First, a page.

Coming back to school with any difficult psychological experience or change needs to be processed. Firstly, if a teacher returns to school with pressing concerns or even with a story which they long to share, this can compromise their objectivity in being there for their students. Students are not equipped to hear and to attend to a distressed teacher, so the teacher must be prompted to first address their issues with peers, with mentors, with supervisors, so as not to contaminate the classroom, where students may be having their own struggles and have their own stories to vent. Secondly, when adults have an opportunity to share their experiences with colleagues [with the facilitated oversight of a school counselor or a consulting mental health professional at the school, before the semester begins], the feeling that others identify with and can validate one’s own distress can help each one better frame their subjective dynamics so as to shield students from these matters. In the event that a teacher is actually impaired, the appropriate step would be to recommend personal counseling and guidance to that adult. Acute or post-traumatic stress, or unfinished grief, are quite possible given the realities which all have faced. A teacher who is too distraught to be an educational role model will require professional support and guidance. A third benefit of providing processing for the teachers is to sensitize them to the fact that students too may be returning to school with their own traumatic aftermath. This will aid the faculty in being perceptive of and supportive to those students who are scarred and need to work through it.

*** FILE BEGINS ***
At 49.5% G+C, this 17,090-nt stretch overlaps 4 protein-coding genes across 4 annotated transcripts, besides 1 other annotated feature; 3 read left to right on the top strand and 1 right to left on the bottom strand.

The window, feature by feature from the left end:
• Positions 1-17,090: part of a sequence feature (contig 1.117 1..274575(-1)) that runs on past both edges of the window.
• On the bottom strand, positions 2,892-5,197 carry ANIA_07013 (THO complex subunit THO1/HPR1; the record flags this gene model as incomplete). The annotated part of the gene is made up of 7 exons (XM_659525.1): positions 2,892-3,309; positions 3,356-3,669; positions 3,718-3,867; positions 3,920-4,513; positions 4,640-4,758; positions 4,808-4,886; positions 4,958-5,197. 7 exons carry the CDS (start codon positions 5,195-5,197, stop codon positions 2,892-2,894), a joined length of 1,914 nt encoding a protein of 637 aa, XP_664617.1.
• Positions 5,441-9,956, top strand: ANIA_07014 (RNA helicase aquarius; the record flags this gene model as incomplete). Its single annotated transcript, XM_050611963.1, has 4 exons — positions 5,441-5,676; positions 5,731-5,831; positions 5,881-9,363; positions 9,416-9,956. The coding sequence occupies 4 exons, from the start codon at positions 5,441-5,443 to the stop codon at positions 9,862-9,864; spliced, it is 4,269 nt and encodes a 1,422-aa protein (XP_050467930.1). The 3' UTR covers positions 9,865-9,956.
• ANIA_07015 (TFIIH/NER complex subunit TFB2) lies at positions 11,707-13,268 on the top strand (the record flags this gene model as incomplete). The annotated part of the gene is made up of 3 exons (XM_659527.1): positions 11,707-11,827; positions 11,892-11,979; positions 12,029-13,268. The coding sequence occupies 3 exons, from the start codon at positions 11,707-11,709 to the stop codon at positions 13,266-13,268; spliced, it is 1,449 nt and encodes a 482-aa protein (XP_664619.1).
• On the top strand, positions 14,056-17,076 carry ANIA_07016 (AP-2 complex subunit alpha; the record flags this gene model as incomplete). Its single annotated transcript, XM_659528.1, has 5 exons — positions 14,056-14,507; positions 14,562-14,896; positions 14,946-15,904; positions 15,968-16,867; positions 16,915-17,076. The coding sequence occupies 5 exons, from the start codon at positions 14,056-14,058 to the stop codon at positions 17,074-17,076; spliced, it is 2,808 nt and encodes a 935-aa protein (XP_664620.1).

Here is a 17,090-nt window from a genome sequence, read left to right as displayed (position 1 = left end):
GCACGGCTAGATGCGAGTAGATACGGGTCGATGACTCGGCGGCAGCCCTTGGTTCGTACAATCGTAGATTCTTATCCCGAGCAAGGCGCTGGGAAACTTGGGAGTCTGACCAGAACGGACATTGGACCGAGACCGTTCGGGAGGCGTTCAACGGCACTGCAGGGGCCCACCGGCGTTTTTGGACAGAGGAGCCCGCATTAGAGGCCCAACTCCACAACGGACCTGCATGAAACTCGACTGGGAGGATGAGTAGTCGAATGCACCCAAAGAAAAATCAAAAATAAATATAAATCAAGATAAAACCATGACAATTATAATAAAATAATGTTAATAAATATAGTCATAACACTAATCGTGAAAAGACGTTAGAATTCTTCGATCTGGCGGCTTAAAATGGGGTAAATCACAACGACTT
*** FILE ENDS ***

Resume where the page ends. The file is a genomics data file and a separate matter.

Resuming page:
If mental health refers to the level of pathology or disturbance in an individual, mental hygiene is the “handwashing” and disinfecting to keep one’s self and others safe from the development of distress.